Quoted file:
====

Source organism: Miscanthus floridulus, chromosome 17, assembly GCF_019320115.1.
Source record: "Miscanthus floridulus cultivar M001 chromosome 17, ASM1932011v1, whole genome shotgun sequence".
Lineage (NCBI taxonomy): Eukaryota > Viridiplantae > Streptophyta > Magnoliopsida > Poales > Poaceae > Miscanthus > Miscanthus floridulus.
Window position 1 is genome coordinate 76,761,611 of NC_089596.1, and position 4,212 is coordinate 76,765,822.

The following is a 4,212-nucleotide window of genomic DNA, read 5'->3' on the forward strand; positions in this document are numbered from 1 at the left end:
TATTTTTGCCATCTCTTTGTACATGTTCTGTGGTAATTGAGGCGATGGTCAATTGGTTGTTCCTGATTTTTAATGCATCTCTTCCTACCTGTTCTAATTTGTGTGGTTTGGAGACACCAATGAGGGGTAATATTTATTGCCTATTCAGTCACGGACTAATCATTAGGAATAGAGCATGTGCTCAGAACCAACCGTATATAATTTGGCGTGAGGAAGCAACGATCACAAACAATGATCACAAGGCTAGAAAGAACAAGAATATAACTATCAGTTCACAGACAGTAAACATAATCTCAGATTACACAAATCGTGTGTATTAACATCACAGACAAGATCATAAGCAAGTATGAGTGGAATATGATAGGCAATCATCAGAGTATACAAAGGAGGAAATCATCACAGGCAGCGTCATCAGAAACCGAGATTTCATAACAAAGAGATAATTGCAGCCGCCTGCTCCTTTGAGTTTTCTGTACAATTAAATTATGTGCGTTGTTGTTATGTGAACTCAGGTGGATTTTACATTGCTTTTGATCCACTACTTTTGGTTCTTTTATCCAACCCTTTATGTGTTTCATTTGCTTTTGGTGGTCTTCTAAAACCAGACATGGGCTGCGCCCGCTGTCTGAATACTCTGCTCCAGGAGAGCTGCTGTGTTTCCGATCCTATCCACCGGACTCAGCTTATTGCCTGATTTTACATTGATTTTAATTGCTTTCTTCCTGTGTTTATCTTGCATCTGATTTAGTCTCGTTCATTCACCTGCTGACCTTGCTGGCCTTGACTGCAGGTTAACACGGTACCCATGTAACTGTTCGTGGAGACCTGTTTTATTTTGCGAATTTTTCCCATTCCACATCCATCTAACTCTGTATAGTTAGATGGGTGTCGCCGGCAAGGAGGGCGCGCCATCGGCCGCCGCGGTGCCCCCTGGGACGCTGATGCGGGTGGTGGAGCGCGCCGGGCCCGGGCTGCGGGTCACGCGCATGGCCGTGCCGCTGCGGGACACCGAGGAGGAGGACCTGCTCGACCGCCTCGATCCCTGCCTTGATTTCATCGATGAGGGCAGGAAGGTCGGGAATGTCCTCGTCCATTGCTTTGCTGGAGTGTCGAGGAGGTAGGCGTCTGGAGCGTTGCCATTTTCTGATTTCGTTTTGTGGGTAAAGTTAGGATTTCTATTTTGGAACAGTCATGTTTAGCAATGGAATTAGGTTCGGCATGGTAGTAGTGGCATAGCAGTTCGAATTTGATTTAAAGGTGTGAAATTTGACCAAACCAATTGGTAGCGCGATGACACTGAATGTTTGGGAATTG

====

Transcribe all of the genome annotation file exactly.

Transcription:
Source organism: Miscanthus floridulus, chromosome 17, assembly GCF_019320115.1.
Source record: "Miscanthus floridulus cultivar M001 chromosome 17, ASM1932011v1, whole genome shotgun sequence".
Lineage (NCBI taxonomy): Eukaryota > Viridiplantae > Streptophyta > Magnoliopsida > Poales > Poaceae > Miscanthus > Miscanthus floridulus.
Window position 1 is genome coordinate 76,761,611 of NC_089596.1, and position 4,212 is coordinate 76,765,822.

The following is a 4,212-nucleotide window of genomic DNA, read 5'->3' on the forward strand; positions in this document are numbered from 1 at the left end:
TATTTTTGCCATCTCTTTGTACATGTTCTGTGGTAATTGAGGCGATGGTCAATTGGTTGTTCCTGATTTTTAATGCATCTCTTCCTACCTGTTCTAATTTGTGTGGTTTGGAGACACCAATGAGGGGTAATATTTATTGCCTATTCAGTCACGGACTAATCATTAGGAATAGAGCATGTGCTCAGAACCAACCGTATATAATTTGGCGTGAGGAAGCAACGATCACAAACAATGATCACAAGGCTAGAAAGAACAAGAATATAACTATCAGTTCACAGACAGTAAACATAATCTCAGATTACACAAATCGTGTGTATTAACATCACAGACAAGATCATAAGCAAGTATGAGTGGAATATGATAGGCAATCATCAGAGTATACAAAGGAGGAAATCATCACAGGCAGCGTCATCAGAAACCGAGATTTCATAACAAAGAGATAATTGCAGCCGCCTGCTCCTTTGAGTTTTCTGTACAATTAAATTATGTGCGTTGTTGTTATGTGAACTCAGGTGGATTTTACATTGCTTTTGATCCACTACTTTTGGTTCTTTTATCCAACCCTTTATGTGTTTCATTTGCTTTTGGTGGTCTTCTAAAACCAGACATGGGCTGCGCCCGCTGTCTGAATACTCTGCTCCAGGAGAGCTGCTGTGTTTCCGATCCTATCCACCGGACTCAGCTTATTGCCTGATTTTACATTGATTTTAATTGCTTTCTTCCTGTGTTTATCTTGCATCTGATTTAGTCTCGTTCATTCACCTGCTGACCTTGCTGGCCTTGACTGCAGGTTAACACGGTACCCATGTAACTGTTCGTGGAGACCTGTTTTATTTTGCGAATTTTTCCCATTCCACATCCATCTAACTCTGTATAGTTAGATGGGTGTCGCCGGCAAGGAGGGCGCGCCATCGGCCGCCGCGGTGCCCCCTGGGACGCTGATGCGGGTGGTGGAGCGCGCCGGGCCCGGGCTGCGGGTCACGCGCATGGCCGTGCCGCTGCGGGACACCGAGGAGGAGGACCTGCTCGACCGCCTCGATCCCTGCCTTGATTTCATCGATGAGGGCAGGAAGGTCGGGAATGTCCTCGTCCATTGCTTTGCTGGAGTGTCGAGGAGGTAGGCGTCTGGAGCGTTGCCATTTTCTGATTTCGTTTTGTGGGTAAAGTTAGGATTTCTATTTTGGAACAGTCATGTTTAGCAATGGAATTAGGTTCGGCATGGTAGTAGTGGCATAGCAGTTCGAATTTGATTTAAAGGTGTGAAATTTGACCAAACCAATTGGTAGCGCGATGACACTGAATGTTTGGGAATTG